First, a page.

Sunday, December 09, 2007

Science Sunday: Wrap-up of recent advancements in science from EurekAlert!

Did life begin between the sheets -- the mica sheets?
A presentation at the American Society for Cell Biology's 47th annual meeting will propose that the narrow, confined spaces between nonliving mica layers could have provided exactly the right conditions for the rise of the first biomolecules.

'Smart' flower bulbs pull themselves to deeper ground
Confused about the right planting depth for flower bulbs? Trust the bulbs! Researchers have discovered that some flower bulbs are actually 'smart' enough to adjust themselves to the right planting depth.

MIT sculpts 3-D particles with light
MIT engineers have used ultraviolet light to sculpt three-dimensional microparticles that could have many applications in medical diagnostics and tissue engineering. For example, they could be designed to act as probes to detect certain molecules, such as DNA, or to release drugs or nutrients.

Technique controls nanoparticle size, makes large numbers
Pratim Biswas of Washington University in St. Louis conducts research on nanoparticles, which are the building blocks for nanotechnology. For the first time, Biswas has shown that he can independently control the size of the nanoparticles that he makes, keeping their other properties the same. He's also shown with his technique that the nanoparticles can be made in large quantities in scalable systems, opening up the possibility for more applications and different techniques.

New form of compound stimulates research on hydrogen storage
Research on hydrogen-fueled cars may be one step closer to application thanks to a new form of hydride discovered by scientists at the ESRF. The material, lithium borohydride, is a promising energy storage system: it contains 18 weight percents of hydrogen, which makes it attractive for use in hydrogen-fueled cars. Its drawback is that it only releases hydrogen at temperatures above 300C. The team has found a new form of the compound that could possibly release hydrogen in mild conditions.

World's most powerful MRI ready to scan human brain
The world's most powerful medical magnetic resonance imaging machine, the 9.4 Tesla at the University of Illinois at Chicago, has successfully completed safety trials and may soon offer physicians a real-time view of biological processes in the human brain.

Looking through the eyes of a mouse, scientists monitor circulating cells in its bloodstream
A team of researchers from the Wellman Center for Photomedicine at Massachusetts General Hospital and Harvard Medical School have developed an optical device that allows them to peer through the eyes of a mouse and monitor the cells passing through its bloodstream.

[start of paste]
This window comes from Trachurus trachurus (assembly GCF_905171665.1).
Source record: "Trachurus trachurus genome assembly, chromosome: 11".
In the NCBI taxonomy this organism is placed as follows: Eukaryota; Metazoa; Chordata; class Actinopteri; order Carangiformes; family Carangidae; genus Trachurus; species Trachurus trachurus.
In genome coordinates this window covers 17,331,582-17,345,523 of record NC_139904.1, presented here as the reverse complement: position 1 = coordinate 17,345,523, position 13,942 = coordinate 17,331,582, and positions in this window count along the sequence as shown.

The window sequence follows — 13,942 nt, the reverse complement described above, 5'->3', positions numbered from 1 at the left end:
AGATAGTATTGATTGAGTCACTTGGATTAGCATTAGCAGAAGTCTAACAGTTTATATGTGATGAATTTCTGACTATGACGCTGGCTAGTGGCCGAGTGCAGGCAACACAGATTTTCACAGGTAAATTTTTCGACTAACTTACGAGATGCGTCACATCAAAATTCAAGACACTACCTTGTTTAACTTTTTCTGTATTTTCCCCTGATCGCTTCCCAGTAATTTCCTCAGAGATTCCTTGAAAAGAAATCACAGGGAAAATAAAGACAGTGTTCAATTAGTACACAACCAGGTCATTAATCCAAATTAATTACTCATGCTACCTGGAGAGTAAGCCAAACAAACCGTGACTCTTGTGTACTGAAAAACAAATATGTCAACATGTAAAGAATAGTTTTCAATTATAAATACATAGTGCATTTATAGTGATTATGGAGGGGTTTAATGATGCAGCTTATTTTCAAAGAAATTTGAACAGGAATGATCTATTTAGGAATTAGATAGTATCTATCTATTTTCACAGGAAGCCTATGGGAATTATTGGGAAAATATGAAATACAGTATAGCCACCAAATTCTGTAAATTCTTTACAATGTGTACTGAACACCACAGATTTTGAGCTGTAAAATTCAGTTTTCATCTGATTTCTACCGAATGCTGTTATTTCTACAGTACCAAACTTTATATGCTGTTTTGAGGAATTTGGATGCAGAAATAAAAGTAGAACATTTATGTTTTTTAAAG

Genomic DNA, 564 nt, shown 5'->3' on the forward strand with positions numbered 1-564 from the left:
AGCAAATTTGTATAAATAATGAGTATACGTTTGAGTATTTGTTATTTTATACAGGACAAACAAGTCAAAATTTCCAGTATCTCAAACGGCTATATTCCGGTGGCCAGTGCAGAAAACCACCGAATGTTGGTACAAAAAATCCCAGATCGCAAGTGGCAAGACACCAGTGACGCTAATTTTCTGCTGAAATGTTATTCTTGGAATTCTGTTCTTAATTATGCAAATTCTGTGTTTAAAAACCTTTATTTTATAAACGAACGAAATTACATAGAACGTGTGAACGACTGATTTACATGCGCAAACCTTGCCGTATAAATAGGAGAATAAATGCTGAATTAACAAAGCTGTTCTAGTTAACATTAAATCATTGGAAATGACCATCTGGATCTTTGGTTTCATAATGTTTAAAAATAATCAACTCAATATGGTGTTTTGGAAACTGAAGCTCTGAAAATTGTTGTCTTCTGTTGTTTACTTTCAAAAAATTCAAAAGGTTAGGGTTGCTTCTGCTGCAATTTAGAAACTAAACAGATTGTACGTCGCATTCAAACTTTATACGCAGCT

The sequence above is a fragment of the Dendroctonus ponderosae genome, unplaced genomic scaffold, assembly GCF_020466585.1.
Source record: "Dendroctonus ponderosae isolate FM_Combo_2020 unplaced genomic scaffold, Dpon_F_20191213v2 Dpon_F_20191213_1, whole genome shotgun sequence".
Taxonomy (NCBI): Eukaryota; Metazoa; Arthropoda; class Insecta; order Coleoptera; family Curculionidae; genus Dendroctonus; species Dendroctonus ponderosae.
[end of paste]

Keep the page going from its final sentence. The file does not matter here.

Compact, wavelength-on-demand Quantum Cascade Laser chip offers ultra-sensitive chemical sensing
Engineers from Harvard University have demonstrated a highly versatile, compact and portable Quantum Cascade Laser sensor for the fast detection of a large number of chemicals, ranging from infinitesimal traces of gases to liquids, by broad tuning of the emission wavelength. The potential range of applications is huge, including homeland security, medical diagnostics such as breadth analysis, pollution monitoring, and environmental sensing of the greenhouse gases responsible for global warming.

Tethered to chip, energy supply that drives sperm could power 'nanobot'
The biological pathway that powers sperm to swim long distances could be harnessed to nanotech devices, releasing drugs or performing mechanical functions inside the body, according to a presentation at the American Society for Cell Biology's 47th Annual meeting.

Honey a better option for childhood cough than OTCs
A new study by a Penn State College of Medicine research team found that honey may offer parents an effective and safe alternative than over the counter children's cough medicines.

Were the first stars dark?
Perhaps the first stars in the newborn universe did not shine, but instead were invisible "dark stars" 400 to 200,000 times wider than the sun and powered by the annihilation of mysterious dark matter, a University of Utah study concludes.

Ultrafast optical shutter is switched entirely by laser light
It's a rare case of all light and no heat: A new study reports that a laser can be used to switch a film of vanadium dioxide back and forth between reflective and transparent states without heating or cooling it.

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1 Comments:

Blogger BHUVAN CHAND JUYAL said...

Today global warming news is very danger news for earth life. Now this global warming issues takes big picture for this world. Now we are aware about this issue.

December 10, 2007 at 7:12 AM  

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